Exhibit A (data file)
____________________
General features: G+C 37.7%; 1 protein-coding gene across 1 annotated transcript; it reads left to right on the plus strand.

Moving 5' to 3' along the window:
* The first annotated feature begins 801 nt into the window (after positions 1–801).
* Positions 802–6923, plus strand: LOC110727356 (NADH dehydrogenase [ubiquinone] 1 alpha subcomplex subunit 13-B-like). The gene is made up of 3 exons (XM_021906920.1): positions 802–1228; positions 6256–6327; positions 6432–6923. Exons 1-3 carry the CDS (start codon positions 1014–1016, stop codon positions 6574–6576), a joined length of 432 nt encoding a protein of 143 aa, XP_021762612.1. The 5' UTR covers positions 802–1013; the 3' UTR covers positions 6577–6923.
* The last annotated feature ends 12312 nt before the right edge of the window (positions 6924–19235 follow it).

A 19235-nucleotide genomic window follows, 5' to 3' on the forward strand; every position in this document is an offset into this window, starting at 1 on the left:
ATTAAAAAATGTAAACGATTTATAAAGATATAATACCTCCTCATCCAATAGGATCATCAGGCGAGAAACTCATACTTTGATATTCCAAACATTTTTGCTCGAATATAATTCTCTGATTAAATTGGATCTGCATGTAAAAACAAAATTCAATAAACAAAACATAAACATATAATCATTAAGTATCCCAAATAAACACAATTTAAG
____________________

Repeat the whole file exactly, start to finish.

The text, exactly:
General features: G+C 37.7%; 1 protein-coding gene across 1 annotated transcript; it reads left to right on the plus strand.

Moving 5' to 3' along the window:
* The first annotated feature begins 801 nt into the window (after positions 1–801).
* Positions 802–6923, plus strand: LOC110727356 (NADH dehydrogenase [ubiquinone] 1 alpha subcomplex subunit 13-B-like). The gene is made up of 3 exons (XM_021906920.1): positions 802–1228; positions 6256–6327; positions 6432–6923. Exons 1-3 carry the CDS (start codon positions 1014–1016, stop codon positions 6574–6576), a joined length of 432 nt encoding a protein of 143 aa, XP_021762612.1. The 5' UTR covers positions 802–1013; the 3' UTR covers positions 6577–6923.
* The last annotated feature ends 12312 nt before the right edge of the window (positions 6924–19235 follow it).

A 19235-nucleotide genomic window follows, 5' to 3' on the forward strand; every position in this document is an offset into this window, starting at 1 on the left:
ATTAAAAAATGTAAACGATTTATAAAGATATAATACCTCCTCATCCAATAGGATCATCAGGCGAGAAACTCATACTTTGATATTCCAAACATTTTTGCTCGAATATAATTCTCTGATTAAATTGGATCTGCATGTAAAAACAAAATTCAATAAACAAAACATAAACATATAATCATTAAGTATCCCAAATAAACACAATTTAAG